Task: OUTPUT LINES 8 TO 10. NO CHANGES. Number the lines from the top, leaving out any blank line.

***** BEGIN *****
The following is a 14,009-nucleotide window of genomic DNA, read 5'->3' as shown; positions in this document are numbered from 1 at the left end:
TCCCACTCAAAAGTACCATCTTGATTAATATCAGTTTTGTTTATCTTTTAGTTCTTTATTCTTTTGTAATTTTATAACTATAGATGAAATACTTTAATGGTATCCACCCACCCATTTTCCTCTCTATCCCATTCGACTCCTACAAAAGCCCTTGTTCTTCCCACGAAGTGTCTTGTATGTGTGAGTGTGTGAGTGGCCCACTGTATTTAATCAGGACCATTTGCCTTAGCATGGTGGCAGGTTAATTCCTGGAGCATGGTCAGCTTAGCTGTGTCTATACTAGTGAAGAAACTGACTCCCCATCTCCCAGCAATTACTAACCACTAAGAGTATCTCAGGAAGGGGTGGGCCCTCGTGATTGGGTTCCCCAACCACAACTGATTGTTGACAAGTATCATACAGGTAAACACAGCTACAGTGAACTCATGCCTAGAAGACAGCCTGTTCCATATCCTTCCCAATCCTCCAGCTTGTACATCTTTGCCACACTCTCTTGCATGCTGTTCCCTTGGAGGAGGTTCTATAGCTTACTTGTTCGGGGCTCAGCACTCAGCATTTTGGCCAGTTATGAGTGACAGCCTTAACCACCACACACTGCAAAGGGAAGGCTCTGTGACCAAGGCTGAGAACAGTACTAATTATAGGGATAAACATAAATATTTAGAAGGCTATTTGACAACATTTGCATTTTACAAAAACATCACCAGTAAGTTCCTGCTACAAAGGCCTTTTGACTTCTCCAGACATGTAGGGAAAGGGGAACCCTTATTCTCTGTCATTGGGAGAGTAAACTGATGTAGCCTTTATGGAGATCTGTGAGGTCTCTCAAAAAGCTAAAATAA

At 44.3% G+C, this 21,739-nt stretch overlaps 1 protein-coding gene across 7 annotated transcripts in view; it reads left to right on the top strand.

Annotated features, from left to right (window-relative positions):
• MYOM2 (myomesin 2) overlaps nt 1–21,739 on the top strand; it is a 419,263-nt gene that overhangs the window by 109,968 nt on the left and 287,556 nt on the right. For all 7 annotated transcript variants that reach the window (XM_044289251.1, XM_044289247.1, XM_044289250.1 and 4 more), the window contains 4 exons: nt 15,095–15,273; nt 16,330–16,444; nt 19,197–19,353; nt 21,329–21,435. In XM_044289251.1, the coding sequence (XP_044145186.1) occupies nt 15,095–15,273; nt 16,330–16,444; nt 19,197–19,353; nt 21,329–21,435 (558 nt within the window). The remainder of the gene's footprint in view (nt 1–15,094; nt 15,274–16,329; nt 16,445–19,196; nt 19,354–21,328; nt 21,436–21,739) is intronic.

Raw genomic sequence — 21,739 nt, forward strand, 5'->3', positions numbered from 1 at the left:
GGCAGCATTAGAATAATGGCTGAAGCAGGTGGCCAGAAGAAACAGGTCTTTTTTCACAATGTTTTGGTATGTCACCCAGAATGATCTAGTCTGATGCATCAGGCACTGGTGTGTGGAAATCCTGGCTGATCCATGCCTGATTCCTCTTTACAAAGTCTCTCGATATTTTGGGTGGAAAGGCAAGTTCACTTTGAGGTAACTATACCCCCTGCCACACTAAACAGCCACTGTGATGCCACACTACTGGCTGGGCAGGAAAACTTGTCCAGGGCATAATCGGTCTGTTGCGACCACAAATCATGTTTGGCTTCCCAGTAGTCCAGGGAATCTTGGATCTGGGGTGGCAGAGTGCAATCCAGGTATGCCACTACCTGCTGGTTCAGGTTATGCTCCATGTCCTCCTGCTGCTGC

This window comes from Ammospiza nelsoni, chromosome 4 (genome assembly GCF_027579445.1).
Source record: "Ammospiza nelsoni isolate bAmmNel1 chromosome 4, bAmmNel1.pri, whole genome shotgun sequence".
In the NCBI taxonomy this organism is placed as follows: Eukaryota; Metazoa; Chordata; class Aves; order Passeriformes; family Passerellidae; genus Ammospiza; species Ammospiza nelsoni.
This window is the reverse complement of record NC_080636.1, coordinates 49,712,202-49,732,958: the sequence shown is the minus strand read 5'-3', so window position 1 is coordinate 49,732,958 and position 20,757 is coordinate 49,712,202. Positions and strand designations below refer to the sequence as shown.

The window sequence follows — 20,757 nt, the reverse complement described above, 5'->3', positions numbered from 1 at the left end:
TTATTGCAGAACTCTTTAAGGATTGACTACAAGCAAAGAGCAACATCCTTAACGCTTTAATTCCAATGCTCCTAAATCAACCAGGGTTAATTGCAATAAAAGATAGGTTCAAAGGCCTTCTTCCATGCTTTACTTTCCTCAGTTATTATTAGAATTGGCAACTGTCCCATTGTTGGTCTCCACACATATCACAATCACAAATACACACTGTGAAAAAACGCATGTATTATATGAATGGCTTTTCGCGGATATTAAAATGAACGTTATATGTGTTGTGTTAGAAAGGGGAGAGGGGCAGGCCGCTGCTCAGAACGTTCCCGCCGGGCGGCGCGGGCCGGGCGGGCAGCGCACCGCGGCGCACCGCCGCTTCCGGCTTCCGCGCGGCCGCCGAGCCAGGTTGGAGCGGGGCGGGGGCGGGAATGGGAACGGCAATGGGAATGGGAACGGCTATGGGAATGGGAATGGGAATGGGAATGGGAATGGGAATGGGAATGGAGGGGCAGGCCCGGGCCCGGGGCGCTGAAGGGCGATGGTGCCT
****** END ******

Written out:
This window comes from Ammospiza nelsoni, chromosome 4 (genome assembly GCF_027579445.1).
Source record: "Ammospiza nelsoni isolate bAmmNel1 chromosome 4, bAmmNel1.pri, whole genome shotgun sequence".
In the NCBI taxonomy this organism is placed as follows: Eukaryota; Metazoa; Chordata; class Aves; order Passeriformes; family Passerellidae; genus Ammospiza; species Ammospiza nelsoni.